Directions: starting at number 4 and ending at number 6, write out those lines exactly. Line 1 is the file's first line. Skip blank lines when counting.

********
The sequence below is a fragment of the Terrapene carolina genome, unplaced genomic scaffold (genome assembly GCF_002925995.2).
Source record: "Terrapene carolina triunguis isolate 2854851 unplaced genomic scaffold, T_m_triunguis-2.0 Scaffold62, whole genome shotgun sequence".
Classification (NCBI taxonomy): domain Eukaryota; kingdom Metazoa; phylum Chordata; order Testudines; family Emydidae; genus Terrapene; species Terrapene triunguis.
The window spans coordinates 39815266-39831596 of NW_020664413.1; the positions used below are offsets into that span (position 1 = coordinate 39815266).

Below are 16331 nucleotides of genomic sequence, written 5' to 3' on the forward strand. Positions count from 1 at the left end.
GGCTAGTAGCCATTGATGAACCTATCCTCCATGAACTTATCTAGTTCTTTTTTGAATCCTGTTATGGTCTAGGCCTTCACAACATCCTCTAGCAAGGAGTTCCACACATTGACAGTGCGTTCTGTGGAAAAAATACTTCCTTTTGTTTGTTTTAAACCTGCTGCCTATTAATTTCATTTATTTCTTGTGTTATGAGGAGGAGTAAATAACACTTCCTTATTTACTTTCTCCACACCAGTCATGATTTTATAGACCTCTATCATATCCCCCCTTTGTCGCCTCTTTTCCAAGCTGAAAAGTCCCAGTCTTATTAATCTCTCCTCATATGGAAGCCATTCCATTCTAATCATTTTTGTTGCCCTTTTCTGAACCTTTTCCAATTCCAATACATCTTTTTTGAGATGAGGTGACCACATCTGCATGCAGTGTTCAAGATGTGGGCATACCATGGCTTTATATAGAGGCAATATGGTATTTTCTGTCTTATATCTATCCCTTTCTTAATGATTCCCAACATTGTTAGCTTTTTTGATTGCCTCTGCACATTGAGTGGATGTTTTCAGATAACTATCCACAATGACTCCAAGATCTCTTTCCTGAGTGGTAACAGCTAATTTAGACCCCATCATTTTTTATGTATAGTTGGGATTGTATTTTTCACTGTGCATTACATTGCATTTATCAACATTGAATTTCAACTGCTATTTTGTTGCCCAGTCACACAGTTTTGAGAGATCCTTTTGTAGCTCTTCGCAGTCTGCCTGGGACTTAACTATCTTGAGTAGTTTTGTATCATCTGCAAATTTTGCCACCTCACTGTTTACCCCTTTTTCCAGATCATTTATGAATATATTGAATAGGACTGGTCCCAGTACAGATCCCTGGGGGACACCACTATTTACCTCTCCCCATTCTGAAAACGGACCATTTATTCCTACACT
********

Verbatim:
The window spans coordinates 39815266-39831596 of NW_020664413.1; the positions used below are offsets into that span (position 1 = coordinate 39815266).

Below are 16331 nucleotides of genomic sequence, written 5' to 3' on the forward strand. Positions count from 1 at the left end.
GGCTAGTAGCCATTGATGAACCTATCCTCCATGAACTTATCTAGTTCTTTTTTGAATCCTGTTATGGTCTAGGCCTTCACAACATCCTCTAGCAAGGAGTTCCACACATTGACAGTGCGTTCTGTGGAAAAAATACTTCCTTTTGTTTGTTTTAAACCTGCTGCCTATTAATTTCATTTATTTCTTGTGTTATGAGGAGGAGTAAATAACACTTCCTTATTTACTTTCTCCACACCAGTCATGATTTTATAGACCTCTATCATATCCCCCCTTTGTCGCCTCTTTTCCAAGCTGAAAAGTCCCAGTCTTATTAATCTCTCCTCATATGGAAGCCATTCCATTCTAATCATTTTTGTTGCCCTTTTCTGAACCTTTTCCAATTCCAATACATCTTTTTTGAGATGAGGTGACCACATCTGCATGCAGTGTTCAAGATGTGGGCATACCATGGCTTTATATAGAGGCAATATGGTATTTTCTGTCTTATATCTATCCCTTTCTTAATGATTCCCAACATTGTTAGCTTTTTTGATTGCCTCTGCACATTGAGTGGATGTTTTCAGATAACTATCCACAATGACTCCAAGATCTCTTTCCTGAGTGGTAACAGCTAATTTAGACCCCATCATTTTTTATGTATAGTTGGGATTGTATTTTTCACTGTGCATTACATTGCATTTATCAACATTGAATTTCAACTGCTATTTTGTTGCCCAGTCACACAGTTTTGAGAGATCCTTTTGTAGCTCTTCGCAGTCTGCCTGGGACTTAACTATCTTGAGTAGTTTTGTATCATCTGCAAATTTTGCCACCTCACTGTTTACCCCTTTTTCCAGATCATTTATGAATATATTGAATAGGACTGGTCCCAGTACAGATCCCTGGGGGACACCACTATTTACCTCTCCCCATTCTGAAAACGGACCATTTATTCCTACACT